Scripture:  Mark 16:1-8(9-20)        THE ORIGINAL ENDING

When the sabbath was over, Mary Magdalene, and Mary the mother of James, and Salome bought spices, so that they might go and anoint him. And very early on the first day of the week, when the sun had risen, they went to the tomb. They had been saying to one another, “Who will roll away the stone for us from the entrance to the tomb?” When they looked up, they saw that the stone, which was very large, had already been rolled back. As they entered the tomb, they saw a young man, dressed in a white robe, sitting on the right side; and they were alarmed. But he said to them, “Do not be alarmed; you are looking for Jesus of Nazareth, who was crucified. He has been raised; he is not here. Look, there is the place they laid him. But go, tell his disciples and Peter that he is going ahead of you to Galilee; there you will see him, just as he told you.” So they went out and fled from the tomb, for terror and amazement had seized them; and they said nothing to anyone, for they were afraid.

THE SHORTER ENDING OF MARK  – And all that had been commanded them they told briefly to those around Peter. And afterward Jesus himself sent out through them, from east to west, the sacred and imperishable proclamation of eternal salvation.

THE LONGER ENDING OF MARK – Now after he rose early on the first day of the week, he appeared first to Mary Magdalene, from whom he had cast out seven demons.  She went out and told those who had been with him, while they were mourning and weeping. But when they heard that he was alive and had been seen by her, they would not believe it.  After this he appeared in another form to two of them, as they were walking into the country. And they went back and told the rest, but they did not believe them. Later he appeared to the eleven themselves as they were sitting at the table; and he upbraided them for their lack of faith and stubbornness, because they had not believed those who saw him after he had risen. And he said to them, “Go into all the world and proclaim the good news to the whole creation. The one who believes and is baptized will be saved; but the one who does not believe will be condemned. And these signs will accompany those who believe: by using my name they will cast out demons; they will speak in new tongues; they will pick up snakes in their hands, and if they drink any deadly thing, it will not hurt them; they will lay their hands on the sick, and they will recover.”  So then the Lord Jesus, after he had spoken to them, was taken up into heaven and sat down at the right hand of God. And they went out and proclaimed the good news everywhere, while the Lord worked with them and confirmed the message by the signs that accompanied it.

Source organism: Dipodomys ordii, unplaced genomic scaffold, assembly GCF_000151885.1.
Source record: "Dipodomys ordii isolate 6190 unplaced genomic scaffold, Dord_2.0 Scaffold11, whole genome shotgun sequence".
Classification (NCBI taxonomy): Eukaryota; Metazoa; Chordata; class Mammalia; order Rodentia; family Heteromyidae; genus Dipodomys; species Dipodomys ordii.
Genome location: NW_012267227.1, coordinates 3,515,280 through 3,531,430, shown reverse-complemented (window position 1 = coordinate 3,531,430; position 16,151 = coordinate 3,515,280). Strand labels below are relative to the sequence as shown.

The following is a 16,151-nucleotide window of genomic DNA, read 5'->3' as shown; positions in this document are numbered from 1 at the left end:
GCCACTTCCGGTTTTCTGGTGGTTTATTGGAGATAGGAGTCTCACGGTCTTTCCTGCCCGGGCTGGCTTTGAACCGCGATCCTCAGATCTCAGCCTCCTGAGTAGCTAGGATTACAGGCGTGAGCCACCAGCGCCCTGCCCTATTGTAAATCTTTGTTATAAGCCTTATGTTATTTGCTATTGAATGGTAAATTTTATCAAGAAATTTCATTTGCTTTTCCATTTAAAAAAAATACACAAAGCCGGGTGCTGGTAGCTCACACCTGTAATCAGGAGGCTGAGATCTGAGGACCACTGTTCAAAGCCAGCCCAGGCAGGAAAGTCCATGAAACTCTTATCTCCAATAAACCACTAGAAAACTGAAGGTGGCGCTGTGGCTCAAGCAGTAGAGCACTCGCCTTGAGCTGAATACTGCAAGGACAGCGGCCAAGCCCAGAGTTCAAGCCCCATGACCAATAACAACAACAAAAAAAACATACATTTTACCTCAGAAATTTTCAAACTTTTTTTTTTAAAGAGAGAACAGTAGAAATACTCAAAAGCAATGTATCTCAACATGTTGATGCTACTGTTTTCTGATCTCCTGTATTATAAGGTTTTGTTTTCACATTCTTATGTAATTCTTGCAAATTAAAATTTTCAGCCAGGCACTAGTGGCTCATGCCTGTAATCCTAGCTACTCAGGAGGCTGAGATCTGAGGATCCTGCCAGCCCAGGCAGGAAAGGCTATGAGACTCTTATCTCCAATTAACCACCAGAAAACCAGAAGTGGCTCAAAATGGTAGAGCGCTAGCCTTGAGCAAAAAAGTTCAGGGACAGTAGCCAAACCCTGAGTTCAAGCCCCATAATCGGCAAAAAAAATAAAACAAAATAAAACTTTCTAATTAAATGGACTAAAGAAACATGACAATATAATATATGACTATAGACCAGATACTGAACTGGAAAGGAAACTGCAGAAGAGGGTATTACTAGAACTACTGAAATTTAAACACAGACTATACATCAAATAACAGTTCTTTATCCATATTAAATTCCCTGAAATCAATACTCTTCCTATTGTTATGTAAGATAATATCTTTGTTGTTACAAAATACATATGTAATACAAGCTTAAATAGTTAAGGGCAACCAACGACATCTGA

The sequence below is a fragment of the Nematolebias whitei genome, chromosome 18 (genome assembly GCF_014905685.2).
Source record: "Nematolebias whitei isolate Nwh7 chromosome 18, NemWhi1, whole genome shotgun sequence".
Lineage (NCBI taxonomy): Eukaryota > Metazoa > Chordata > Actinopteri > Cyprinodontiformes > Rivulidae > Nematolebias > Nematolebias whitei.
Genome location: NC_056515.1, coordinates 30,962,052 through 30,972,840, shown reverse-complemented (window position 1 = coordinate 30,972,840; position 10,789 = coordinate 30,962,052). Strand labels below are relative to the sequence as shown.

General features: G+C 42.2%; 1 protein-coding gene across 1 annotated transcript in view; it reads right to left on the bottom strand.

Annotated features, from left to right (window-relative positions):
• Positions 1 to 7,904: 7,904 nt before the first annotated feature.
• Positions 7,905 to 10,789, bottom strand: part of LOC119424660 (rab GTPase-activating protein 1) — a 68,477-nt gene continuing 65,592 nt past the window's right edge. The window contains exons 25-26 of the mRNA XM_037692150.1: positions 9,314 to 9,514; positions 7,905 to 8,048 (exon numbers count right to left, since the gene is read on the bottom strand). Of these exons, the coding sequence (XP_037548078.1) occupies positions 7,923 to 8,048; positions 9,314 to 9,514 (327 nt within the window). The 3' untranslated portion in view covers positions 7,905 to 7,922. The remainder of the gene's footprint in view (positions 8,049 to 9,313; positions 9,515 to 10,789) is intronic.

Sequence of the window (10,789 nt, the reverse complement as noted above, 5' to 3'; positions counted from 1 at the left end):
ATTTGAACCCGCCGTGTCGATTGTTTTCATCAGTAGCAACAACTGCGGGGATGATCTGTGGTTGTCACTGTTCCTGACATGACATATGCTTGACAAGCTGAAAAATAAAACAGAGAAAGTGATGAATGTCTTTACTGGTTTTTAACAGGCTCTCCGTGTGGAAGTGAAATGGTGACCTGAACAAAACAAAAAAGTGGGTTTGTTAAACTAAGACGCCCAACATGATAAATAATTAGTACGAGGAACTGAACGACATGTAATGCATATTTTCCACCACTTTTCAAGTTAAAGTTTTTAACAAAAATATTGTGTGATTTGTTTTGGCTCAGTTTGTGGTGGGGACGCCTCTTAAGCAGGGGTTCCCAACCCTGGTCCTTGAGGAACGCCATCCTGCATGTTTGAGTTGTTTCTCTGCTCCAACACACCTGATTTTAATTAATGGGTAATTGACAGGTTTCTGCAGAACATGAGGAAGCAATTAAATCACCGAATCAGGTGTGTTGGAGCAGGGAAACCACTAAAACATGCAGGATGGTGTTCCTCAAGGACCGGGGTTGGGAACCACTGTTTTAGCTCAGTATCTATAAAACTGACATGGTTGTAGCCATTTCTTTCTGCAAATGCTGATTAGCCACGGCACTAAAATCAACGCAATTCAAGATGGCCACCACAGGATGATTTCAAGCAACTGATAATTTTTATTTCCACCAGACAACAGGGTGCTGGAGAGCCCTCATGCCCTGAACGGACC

Easter Proclamation “Where to Find Him” Rev. James R. Renfrew,

This is the day!  This is the day upon which our faith depends.  Christ is risen!

As a child I only knew the bare outlines of this story.  I knew Jesus was alive, we sang joyful “Alleluia” songs in church, my Mom and my sisters wore their Easter hats and white gloves.  My sisters and I  searched for hidden Easter baskets, and loved all of the candy, but I didn’t know a lot about death back then.  Nobody I had known had ever died, and even when my grandfather died in 1965 I wasn’t brought to the funeral.  I didn’t know a whole lot about cancer, about heart attacks, about violence and war, about torture and the death penalty.  Nobody ever died in the TV cartoons I watched on Saturday mornings.

As I have grown older the story of Jesus’ resurrection has grown with me.  I know more about the details of the story of the Cross and the resurrection because I have read all four gospels many times over.  But maybe the biggest change is that I know a lot more about death now.

I have seen people die in the hospital, sometimes peacefully, sometimes not.  I have done several hundred funerals as a pastor.  I have watched the news along with all of you about violence, starvation, bombings, the Holocaust, ethnic cleansing, school massacres and war.  With television it comes right into our living rooms.